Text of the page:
The study focused on, potentially, how much gas we could expect to extract from regions where we are extracting right now and how the estimates may have been inflated. Even if 100% correct in their findings I am failing to see how this study would suggest that fracking is not good for the economy. It is as long as wells are producing and when wells stop producing what would be the downside to exploring untapped regions? North Dakota wasn't even mentioned in the article or the study? Alaska?

    Fracking gives us a tool to tap into resources that are vital to our national interest. Abandoning this technology because... "hey, there might not be as much gas down there as we first thought" is a pretty poor reason to abandon the technology, IMO.

  8. #8
    Left the building
    Fearandloathing's Avatar
    Join Date
    Jan 2012
    Location
    Vancouver, Canada Dual citizen
    Last Seen
    12-09-17 @ 03:51 PM
    Gender
    Lean
    Independent
    Posts
    18,367

    Re: Natural gas: The fracking fallacy

    Quote Originally Posted by vesper View Post
    I don't see the US involvement overblown nor our northern neighbor Canada...
    .
    ......The amount being produced going to market in the U.S./Canada, I believe can be proved it has had an adverse effect on the Saudis and other oil producers in the Middle East and Russia. And lets set the record straight all this oil/gas being produced in the U.S, lets make perfectly clear the new production of oil and natural gas is being done on private lands. This administration has pretty much refused such activity on federal government controlled grounds. What these private lands are producing IS making a difference.

    .... Now please remember the Obama administration along with all the carbon footprint people believing fossil fuel is BAD explains why it is so expensive for anyone to produce fossil fuel in the U.S. Whether it be oil, gas or coal. I'm convinced there is an idiot born every minute. If it weren't for idiots, the U.S. and Canada would be self-sufficient in energy and great exporters of the same.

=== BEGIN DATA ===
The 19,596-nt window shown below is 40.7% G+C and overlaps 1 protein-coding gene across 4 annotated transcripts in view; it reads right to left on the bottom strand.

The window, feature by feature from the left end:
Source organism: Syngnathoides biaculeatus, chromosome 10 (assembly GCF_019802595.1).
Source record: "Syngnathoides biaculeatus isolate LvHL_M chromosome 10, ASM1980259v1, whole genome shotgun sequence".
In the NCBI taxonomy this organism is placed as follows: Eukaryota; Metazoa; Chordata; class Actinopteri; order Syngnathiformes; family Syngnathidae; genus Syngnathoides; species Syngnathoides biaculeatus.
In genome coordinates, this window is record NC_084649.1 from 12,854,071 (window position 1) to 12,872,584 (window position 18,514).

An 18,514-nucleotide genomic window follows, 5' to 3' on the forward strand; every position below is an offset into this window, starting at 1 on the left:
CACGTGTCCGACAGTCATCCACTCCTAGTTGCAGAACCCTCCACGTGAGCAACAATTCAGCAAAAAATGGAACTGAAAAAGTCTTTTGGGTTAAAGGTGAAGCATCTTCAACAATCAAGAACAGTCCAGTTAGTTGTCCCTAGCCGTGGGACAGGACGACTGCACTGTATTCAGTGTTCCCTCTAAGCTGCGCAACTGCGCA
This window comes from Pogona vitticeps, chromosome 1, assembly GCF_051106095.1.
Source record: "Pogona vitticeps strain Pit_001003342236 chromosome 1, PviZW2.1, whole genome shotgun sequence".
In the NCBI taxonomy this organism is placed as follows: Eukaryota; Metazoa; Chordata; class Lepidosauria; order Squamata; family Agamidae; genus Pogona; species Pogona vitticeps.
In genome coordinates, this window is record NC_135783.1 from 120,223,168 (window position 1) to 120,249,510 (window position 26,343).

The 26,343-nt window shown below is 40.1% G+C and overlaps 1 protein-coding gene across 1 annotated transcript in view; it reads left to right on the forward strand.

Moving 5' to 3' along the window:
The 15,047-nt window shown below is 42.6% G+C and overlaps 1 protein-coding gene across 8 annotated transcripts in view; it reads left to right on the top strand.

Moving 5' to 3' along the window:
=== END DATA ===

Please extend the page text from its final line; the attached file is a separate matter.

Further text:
Have you ever watched the flames burning off all the natural gas on an oilwell? Just pissing away a needed resource in many parts of the world like Japan? Well thank the global warming environmentalists for that one. Even with the new technology of being able to liquidize the natural gas for export, this administration has thwarted it. Every time there is an effort to use fossil fuel in any form it is met with opposition and more regulations.



    After all, when you consider all the regulations placed on oil/gas companies in the U.S./Canada through regulations through an EPA on steroids under the current administration that is directly linked to the global warming activists and the United Nations/IPPC wanting to stop the use of fossil fuel because of its "carbon footprint", it costs much more to produce a barrel than that in the Middle East and in Russia. Between the cost to produce in North America versus the Middle East, the Middle East knowing this, by design ratchet up production so it would cause oil prices to plummet in the market causing those in the U.S. to back off on their production. There is no lack of resources. There is however a strategy playing out to cause those in the U.S. to slow down their production because it has become too expensive for them to continue.

    This isn't rocket science. Energy is now political. The science of global warming is political. Wake up and smell the coffee! The U.S and Canada have enough fossil fuel oil/gas to become self sufficient plus offer a vast amount to be exported to the rest of the world and this is a direct threat to the Middle East and Russia. At least for the next 100 years at current rate of consumption the U.S. can hold its own if allowed by the government. Ther is nothing wrong with seeking alteratives. It should be encouraged to prepare for the future, but not designed under a political agenda. Period.